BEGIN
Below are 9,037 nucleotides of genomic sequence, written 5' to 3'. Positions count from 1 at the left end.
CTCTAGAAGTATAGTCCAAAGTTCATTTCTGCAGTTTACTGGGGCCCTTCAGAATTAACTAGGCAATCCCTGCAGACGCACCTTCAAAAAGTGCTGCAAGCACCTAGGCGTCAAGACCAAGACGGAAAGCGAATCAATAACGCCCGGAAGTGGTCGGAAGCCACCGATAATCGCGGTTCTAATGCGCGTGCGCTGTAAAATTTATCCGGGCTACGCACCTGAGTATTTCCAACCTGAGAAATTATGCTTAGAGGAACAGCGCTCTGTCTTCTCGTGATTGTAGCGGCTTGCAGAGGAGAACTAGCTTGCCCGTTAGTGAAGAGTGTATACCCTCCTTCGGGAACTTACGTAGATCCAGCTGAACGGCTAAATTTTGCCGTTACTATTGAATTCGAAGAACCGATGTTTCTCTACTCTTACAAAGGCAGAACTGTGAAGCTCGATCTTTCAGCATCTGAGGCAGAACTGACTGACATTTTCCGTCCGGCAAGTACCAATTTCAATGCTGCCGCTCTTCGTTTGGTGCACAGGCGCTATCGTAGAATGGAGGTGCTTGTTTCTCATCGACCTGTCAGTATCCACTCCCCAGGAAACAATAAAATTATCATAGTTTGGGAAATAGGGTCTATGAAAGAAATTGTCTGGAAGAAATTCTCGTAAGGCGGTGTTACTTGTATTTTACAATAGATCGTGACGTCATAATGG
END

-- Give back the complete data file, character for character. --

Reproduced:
Below are 9,037 nucleotides of genomic sequence, written 5' to 3'. Positions count from 1 at the left end.
CTCTAGAAGTATAGTCCAAAGTTCATTTCTGCAGTTTACTGGGGCCCTTCAGAATTAACTAGGCAATCCCTGCAGACGCACCTTCAAAAAGTGCTGCAAGCACCTAGGCGTCAAGACCAAGACGGAAAGCGAATCAATAACGCCCGGAAGTGGTCGGAAGCCACCGATAATCGCGGTTCTAATGCGCGTGCGCTGTAAAATTTATCCGGGCTACGCACCTGAGTATTTCCAACCTGAGAAATTATGCTTAGAGGAACAGCGCTCTGTCTTCTCGTGATTGTAGCGGCTTGCAGAGGAGAACTAGCTTGCCCGTTAGTGAAGAGTGTATACCCTCCTTCGGGAACTTACGTAGATCCAGCTGAACGGCTAAATTTTGCCGTTACTATTGAATTCGAAGAACCGATGTTTCTCTACTCTTACAAAGGCAGAACTGTGAAGCTCGATCTTTCAGCATCTGAGGCAGAACTGACTGACATTTTCCGTCCGGCAAGTACCAATTTCAATGCTGCCGCTCTTCGTTTGGTGCACAGGCGCTATCGTAGAATGGAGGTGCTTGTTTCTCATCGACCTGTCAGTATCCACTCCCCAGGAAACAATAAAATTATCATAGTTTGGGAAATAGGGTCTATGAAAGAAATTGTCTGGAAGAAATTCTCGTAAGGCGGTGTTACTTGTATTTTACAATAGATCGTGACGTCATAATGG